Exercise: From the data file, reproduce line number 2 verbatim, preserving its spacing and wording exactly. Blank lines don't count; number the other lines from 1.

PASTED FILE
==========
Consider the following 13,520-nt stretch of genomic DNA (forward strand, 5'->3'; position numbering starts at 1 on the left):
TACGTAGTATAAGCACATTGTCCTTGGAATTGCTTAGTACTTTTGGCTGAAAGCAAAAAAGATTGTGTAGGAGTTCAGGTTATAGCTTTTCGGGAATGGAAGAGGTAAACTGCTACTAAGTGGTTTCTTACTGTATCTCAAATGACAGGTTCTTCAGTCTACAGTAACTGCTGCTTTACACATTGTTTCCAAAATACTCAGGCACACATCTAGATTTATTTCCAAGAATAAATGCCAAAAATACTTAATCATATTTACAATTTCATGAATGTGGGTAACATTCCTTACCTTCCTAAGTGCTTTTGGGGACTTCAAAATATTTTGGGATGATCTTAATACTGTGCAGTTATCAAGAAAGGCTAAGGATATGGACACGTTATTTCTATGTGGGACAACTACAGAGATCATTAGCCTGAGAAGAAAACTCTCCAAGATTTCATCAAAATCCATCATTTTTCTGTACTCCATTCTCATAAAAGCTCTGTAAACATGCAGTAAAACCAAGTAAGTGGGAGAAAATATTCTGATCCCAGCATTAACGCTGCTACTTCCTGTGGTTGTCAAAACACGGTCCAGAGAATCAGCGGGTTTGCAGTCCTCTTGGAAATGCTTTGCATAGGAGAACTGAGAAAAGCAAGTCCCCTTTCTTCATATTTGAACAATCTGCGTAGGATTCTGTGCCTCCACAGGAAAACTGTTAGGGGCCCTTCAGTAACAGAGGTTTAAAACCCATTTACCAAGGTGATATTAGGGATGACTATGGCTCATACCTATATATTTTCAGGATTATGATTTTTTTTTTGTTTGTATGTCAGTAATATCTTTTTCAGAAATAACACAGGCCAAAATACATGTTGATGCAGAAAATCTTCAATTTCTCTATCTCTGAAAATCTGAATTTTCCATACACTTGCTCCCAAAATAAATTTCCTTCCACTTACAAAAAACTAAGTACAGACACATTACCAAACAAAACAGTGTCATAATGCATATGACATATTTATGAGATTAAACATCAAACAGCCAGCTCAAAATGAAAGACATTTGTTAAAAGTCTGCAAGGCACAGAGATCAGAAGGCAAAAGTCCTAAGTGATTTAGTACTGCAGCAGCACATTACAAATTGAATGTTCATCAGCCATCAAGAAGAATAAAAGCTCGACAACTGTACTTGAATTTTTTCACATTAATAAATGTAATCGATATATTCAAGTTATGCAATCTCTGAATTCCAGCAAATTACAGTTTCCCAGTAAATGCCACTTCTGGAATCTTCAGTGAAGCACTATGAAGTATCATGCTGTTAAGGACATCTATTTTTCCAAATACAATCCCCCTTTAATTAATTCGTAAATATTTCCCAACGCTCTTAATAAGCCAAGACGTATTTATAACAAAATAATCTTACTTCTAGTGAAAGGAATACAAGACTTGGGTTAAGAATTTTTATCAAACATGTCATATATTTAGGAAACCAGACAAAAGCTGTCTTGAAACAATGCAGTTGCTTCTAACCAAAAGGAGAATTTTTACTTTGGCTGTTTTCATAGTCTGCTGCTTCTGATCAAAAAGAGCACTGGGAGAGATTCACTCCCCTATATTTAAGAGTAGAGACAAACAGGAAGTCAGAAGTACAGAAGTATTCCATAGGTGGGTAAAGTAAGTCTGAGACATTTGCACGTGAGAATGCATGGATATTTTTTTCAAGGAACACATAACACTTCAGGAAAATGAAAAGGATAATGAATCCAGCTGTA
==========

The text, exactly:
TACGTAGTATAAGCACATTGTCCTTGGAATTGCTTAGTACTTTTGGCTGAAAGCAAAAAAGATTGTGTAGGAGTTCAGGTTATAGCTTTTCGGGAATGGAAGAGGTAAACTGCTACTAAGTGGTTTCTTACTGTATCTCAAATGACAGGTTCTTCAGTCTACAGTAACTGCTGCTTTACACATTGTTTCCAAAATACTCAGGCACACATCTAGATTTATTTCCAAGAATAAATGCCAAAAATACTTAATCATATTTACAATTTCATGAATGTGGGTAACATTCCTTACCTTCCTAAGTGCTTTTGGGGACTTCAAAATATTTTGGGATGATCTTAATACTGTGCAGTTATCAAGAAAGGCTAAGGATATGGACACGTTATTTCTATGTGGGACAACTACAGAGATCATTAGCCTGAGAAGAAAACTCTCCAAGATTTCATCAAAATCCATCATTTTTCTGTACTCCATTCTCATAAAAGCTCTGTAAACATGCAGTAAAACCAAGTAAGTGGGAGAAAATATTCTGATCCCAGCATTAACGCTGCTACTTCCTGTGGTTGTCAAAACACGGTCCAGAGAATCAGCGGGTTTGCAGTCCTCTTGGAAATGCTTTGCATAGGAGAACTGAGAAAAGCAAGTCCCCTTTCTTCATATTTGAACAATCTGCGTAGGATTCTGTGCCTCCACAGGAAAACTGTTAGGGGCCCTTCAGTAACAGAGGTTTAAAACCCATTTACCAAGGTGATATTAGGGATGACTATGGCTCATACCTATATATTTTCAGGATTATGATTTTTTTTTTGTTTGTATGTCAGTAATATCTTTTTCAGAAATAACACAGGCCAAAATACATGTTGATGCAGAAAATCTTCAATTTCTCTATCTCTGAAAATCTGAATTTTCCATACACTTGCTCCCAAAATAAATTTCCTTCCACTTACAAAAAACTAAGTACAGACACATTACCAAACAAAACAGTGTCATAATGCATATGACATATTTATGAGATTAAACATCAAACAGCCAGCTCAAAATGAAAGACATTTGTTAAAAGTCTGCAAGGCACAGAGATCAGAAGGCAAAAGTCCTAAGTGATTTAGTACTGCAGCAGCACATTACAAATTGAATGTTCATCAGCCATCAAGAAGAATAAAAGCTCGACAACTGTACTTGAATTTTTTCACATTAATAAATGTAATCGATATATTCAAGTTATGCAATCTCTGAATTCCAGCAAATTACAGTTTCCCAGTAAATGCCACTTCTGGAATCTTCAGTGAAGCACTATGAAGTATCATGCTGTTAAGGACATCTATTTTTCCAAATACAATCCCCCTTTAATTAATTCGTAAATATTTCCCAACGCTCTTAATAAGCCAAGACGTATTTATAACAAAATAATCTTACTTCTAGTGAAAGGAATACAAGACTTGGGTTAAGAATTTTTATCAAACATGTCATATATTTAGGAAACCAGACAAAAGCTGTCTTGAAACAATGCAGTTGCTTCTAACCAAAAGGAGAATTTTTACTTTGGCTGTTTTCATAGTCTGCTGCTTCTGATCAAAAAGAGCACTGGGAGAGATTCACTCCCCTATATTTAAGAGTAGAGACAAACAGGAAGTCAGAAGTACAGAAGTATTCCATAGGTGGGTAAAGTAAGTCTGAGACATTTGCACGTGAGAATGCATGGATATTTTTTTCAAGGAACACATAACACTTCAGGAAAATGAAAAGGATAATGAATCCAGCTGTA